Judge Clark Douglas hasn't raised a child, but he once raised a ruckus.
They're trying to survive her childhood.
"Take her to the fire station and let them take care of her. They give you six hours to change your mind."
Facts of the Case
There are many ways one can become a single father. Here's how it happened to Jimmy Chance (Lucas Neff, The Beast):
1. He had a one-night stand with a woman.
Now Jimmy's stuck attempting to figure out how to raise a child. His parents Virginia (Martha Plimpton, The Goonies) and Burt (Garret Dillahunt, No Country for Old Men) certainly aren't much help, as they have alarmingly little knowledge and even fewer financial resources which could be of use to Jimmy. His grandmother (Cloris Leachman, Young Frankenstein) is also of little use, as she has entered a bizarre period of senility in which she only gains lucidity in brief spurts. Can Jimmy find a way to raise his child, make an income, and romance the charming Sabrina (Shannon Woodward, The Riches) without falling flat on his face?
When Fox debuted their new comedy lineup in the Fall of 2010, Raising Hope certainly wasn't the show generating the most buzz. No, that was Running Wilde, the heavily-promoted, Mitch Hurwitz-created extravaganza featuring well-known stars like Will Arnett, Keri Russell, and David Cross. Surprisingly, Running Wilde tanked, while the scrappy Raising Hope snatched up all the ratings and the critical acclaim. It's a deserving survivor, offering a rather satisfying fusion of Modern Family, My Name is Earl, and Raising Arizona which grows increasingly enjoyable as it proceeds.
The showrunners walk a tricky tightrope with these low-income hayseeds, managing to generate an enormous amount of comedy at the characters' expense without ever becoming smug or mean-spirited. Sure, there are moments of cartoonish absurdity (particularly a lot of the material involving Leachman, who seems game for just about anything the series throws at her), but there's just enough reality buried there to make some of it amusingly familiar. There were a few years during my childhood in which my family was just getting by, and the show offers some hilarious glimpses of extreme penny-pinching (collecting plastic bottles to turn in at the recycling place) and low-budget innovation which hit that comic sweet spot of mildly exaggerated truth.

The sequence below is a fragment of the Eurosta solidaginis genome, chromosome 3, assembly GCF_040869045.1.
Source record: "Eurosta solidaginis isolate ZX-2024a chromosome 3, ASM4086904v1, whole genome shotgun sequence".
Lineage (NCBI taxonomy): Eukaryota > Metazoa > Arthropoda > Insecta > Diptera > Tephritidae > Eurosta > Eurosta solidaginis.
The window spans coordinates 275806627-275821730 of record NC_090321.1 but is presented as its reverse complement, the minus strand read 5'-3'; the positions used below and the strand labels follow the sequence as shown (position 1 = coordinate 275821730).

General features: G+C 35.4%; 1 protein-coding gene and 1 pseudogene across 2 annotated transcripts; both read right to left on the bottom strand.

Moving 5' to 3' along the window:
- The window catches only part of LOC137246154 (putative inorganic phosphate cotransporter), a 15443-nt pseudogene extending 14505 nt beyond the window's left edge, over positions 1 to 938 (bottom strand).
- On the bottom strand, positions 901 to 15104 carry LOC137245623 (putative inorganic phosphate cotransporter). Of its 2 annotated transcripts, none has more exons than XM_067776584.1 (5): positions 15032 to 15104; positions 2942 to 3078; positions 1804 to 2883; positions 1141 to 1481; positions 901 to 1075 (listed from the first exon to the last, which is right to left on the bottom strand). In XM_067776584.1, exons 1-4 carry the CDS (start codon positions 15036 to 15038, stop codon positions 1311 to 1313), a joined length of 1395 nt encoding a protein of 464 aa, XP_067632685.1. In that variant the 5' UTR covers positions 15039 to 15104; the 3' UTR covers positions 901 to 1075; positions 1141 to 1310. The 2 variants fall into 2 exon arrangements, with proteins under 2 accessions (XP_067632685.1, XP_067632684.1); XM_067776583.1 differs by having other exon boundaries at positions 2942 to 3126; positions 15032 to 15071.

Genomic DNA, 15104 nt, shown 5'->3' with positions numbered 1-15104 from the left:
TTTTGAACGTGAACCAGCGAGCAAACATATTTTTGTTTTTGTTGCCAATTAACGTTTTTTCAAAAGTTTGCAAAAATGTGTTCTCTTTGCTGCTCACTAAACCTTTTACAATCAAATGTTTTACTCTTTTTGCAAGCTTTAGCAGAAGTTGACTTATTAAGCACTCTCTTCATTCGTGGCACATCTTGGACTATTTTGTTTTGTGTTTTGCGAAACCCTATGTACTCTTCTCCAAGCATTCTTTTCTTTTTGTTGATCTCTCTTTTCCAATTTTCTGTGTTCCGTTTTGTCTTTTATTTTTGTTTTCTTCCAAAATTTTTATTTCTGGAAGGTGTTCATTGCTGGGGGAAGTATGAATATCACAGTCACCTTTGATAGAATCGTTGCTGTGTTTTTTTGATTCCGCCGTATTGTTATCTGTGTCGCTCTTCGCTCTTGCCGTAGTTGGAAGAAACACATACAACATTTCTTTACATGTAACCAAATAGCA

Raising Hope is imperfect and has room to grow, but what gives me hope (no pun intended) for its future is the chemistry of the cast. These people are a lot of fun to hang out with, even when their adventures turn into tired sitcom plots (say, the episode about Virginia's jealous cousin played by Amy Sedaris, Strangers with Candy) or unfunny randomness (again, a whole lot of the stuff involving Leachman—the show seems to get a much bigger kick out of the whole "old lady doing childish and/or inappropriate things" than most viewers will).
Though the nervous, overwhelmed Jimmy is the series' lead (and an effective one, I might add), Raising Hope belongs to Dillahunt and Plimpton. These two have a blast tinkering with the absurdities of their characters, and they're particularly fun when revealing previously untapped depths of wit (in Plimpton's case) or stupidity (in Dillahunt's case: "I tried putting a condom on a banana before we had sex, but she still got pregnant"). They often behave with less maturity than their son, treating his efforts towards being responsible as mere party-pooping. The show allows both characters to wander down enjoyably reckless paths at times (such as an episode in which Dillahunt deliberately attempts to stop taking measures to prevent Leachman from getting killed in an accident to see how long it will take her to die), but generally concludes on moments of sweetness and sells them with surprising ease.
While many shows fall into the trap of becoming unpersuasively gentle after 19 minutes of biting comedy (like the aforementioned Modern Family), Raising Hope usually manages to retain a little bite during its inevitable jaunts into sentiment. For instance, a Christmas-themed episode has Dillahunt and Neff gathering up popular dolls from stores over the holidays and then re-selling them at ridiculously inflated prices on Christmas Eve. At the conclusion of the episode, Neff selflessly agrees to give up his share of the money ($800, to be precise) for the sake of his daughter. In an inspired moment of goodwill, Dillahunt agrees to give up his share, too. "That's another $800!" Neff exclaims. "Actually, it's $1200," Dillahunt casually confesses. "I was holding out on you a little bit."
Raising Hope: The Complete First Season arrives on DVD sporting a perfectly ordinary 1.78:1 TV-on-DVD transfer. Though all 22 episodes are stuffed onto three discs, compression doesn't appear to have damaged the image too badly. Detail is sturdy, colors are bright, and blacks are respectably deep. The Dolby 5.1 audio is also fine, with sharp dialogue and a well-mixed music track (the show could stand a better theme song, though). Supplements include an unaired version of the pilot, an extended version of the finale, a cast and crew commentary on the official pilot, three disposable featurettes ("Meet the Hopes," "Moments with Mrs. Chance," "Taking Chances: Shooting the Season Finale"), a gag reel, and some deleted scenes.
Note: Raising Hope was originally titled Keep Hope Alive, which would have been one of the stronger pun titles television has produced. Alas, it was not to be.
The show needs to find a better use for the gifted Ms. Leachman and could be a little bolder on a narrative level, but Raising Hope is generally fun stuff. Here's hoping it continues to improve in the years to come.
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